According to Secretary of the Treasury and carnival volunteer Timothy Geithner, the 5-foot-deep tank has provided a much-needed boost to the nation's flagging economy.
"We expected a big turn out, but this is unbelievable," said Geithner, adding that it's tradition for the outgoing vice president to work the dunk tank. "More than half the country has already gone, and there's still about 20 million people stretching all the way to Maryland waiting for their chance to sink Cheney. We'll be leaving this booth open for as long as it takes for everyone to get a turn." ...
"All right, you candy arms, let's go," Cheney shouted at the line of people, which consisted of Americans, non-Americans, out-of-work autoworkers, teachers, luminaries from the science community, gays, lesbians, military personnel, members of Congress, children, and the entire Arab-American population. "Hey [former British prime minister Tony] Blair. I see you back there. Think you'll be able to stop crying long enough to throw the ball?" ...
Unlike Biller, who carefully threw the ball at the bull's-eye, many citzens opted instead to aim directly at the head and chest of the 67-year-old politician.
One contestant who struggled to hit the target was Sen. John Kerry (D-MA). After nearly 20 unsuccessful tries, several of which involved Kerry standing well ahead of the thrower's line, carnival officials finally allowed Kerry to just walk up and press the button with his hand ...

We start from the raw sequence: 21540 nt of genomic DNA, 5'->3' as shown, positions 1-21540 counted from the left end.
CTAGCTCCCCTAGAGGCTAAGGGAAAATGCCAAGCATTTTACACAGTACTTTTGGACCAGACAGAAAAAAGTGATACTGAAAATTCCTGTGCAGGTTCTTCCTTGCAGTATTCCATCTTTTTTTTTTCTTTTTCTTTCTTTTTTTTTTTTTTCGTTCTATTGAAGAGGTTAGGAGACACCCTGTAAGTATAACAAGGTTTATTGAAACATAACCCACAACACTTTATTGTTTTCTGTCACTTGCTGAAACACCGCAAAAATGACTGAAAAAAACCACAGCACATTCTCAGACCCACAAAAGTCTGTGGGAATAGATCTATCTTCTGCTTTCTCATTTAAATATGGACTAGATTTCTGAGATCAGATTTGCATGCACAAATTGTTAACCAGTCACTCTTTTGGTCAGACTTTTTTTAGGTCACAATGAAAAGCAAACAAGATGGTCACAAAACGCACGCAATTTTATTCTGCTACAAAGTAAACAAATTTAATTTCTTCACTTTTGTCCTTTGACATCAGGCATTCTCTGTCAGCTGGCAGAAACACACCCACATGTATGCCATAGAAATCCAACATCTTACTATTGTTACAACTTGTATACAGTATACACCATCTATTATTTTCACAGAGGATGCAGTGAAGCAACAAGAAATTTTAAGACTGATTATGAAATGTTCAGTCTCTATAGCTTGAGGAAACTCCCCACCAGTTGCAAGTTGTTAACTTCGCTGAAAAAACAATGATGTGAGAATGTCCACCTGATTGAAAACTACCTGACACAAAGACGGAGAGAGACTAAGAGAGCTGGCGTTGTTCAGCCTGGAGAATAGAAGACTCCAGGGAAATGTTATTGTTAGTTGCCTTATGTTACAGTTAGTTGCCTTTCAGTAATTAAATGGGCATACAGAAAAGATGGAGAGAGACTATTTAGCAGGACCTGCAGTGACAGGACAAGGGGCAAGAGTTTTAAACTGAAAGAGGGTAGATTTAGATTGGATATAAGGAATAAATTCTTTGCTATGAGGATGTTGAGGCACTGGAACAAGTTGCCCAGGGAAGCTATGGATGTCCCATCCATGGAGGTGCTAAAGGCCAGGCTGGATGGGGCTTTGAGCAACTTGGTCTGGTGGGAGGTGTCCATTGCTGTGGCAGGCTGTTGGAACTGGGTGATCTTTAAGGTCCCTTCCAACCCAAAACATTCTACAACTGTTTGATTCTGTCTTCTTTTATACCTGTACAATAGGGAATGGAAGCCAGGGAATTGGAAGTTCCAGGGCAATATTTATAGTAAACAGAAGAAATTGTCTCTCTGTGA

"I think that son of a bitch was actually having a good time up there," said attendee and former press secretary Ari Fleischer. "Much different than in 2000 when Al Gore refused to take off his T-shirt."
While the dunk tank remained busy throughout the evening, reports from the other side of the White House lawn were less favorable, with former Secretary of State Condoleezza Rice having not yet received a single customer at her kissing booth.
From Michael Crowley:
Classsic exchange here from Cheney's self-serving exit interview with PBS's Jim Lehrer.
MR. LEHRER: So it doesn't trouble you at all to be leaving office next week with the overwhelming disapproval of the majority of the people, as measured by the polls? It doesn't bother you, personally?
VICE PRES. CHENEY: I don't buy that. No, first of all - I don't buy that. And I find, when I get out and talk with people, that that's not the unanimous view, as you would have it. Things that count for me, in terms of the people I want to make certain are with us are, for example, the American military - young men and women who serve, the folks who go out and put their lives on the line to carry out the policies we've decided upon.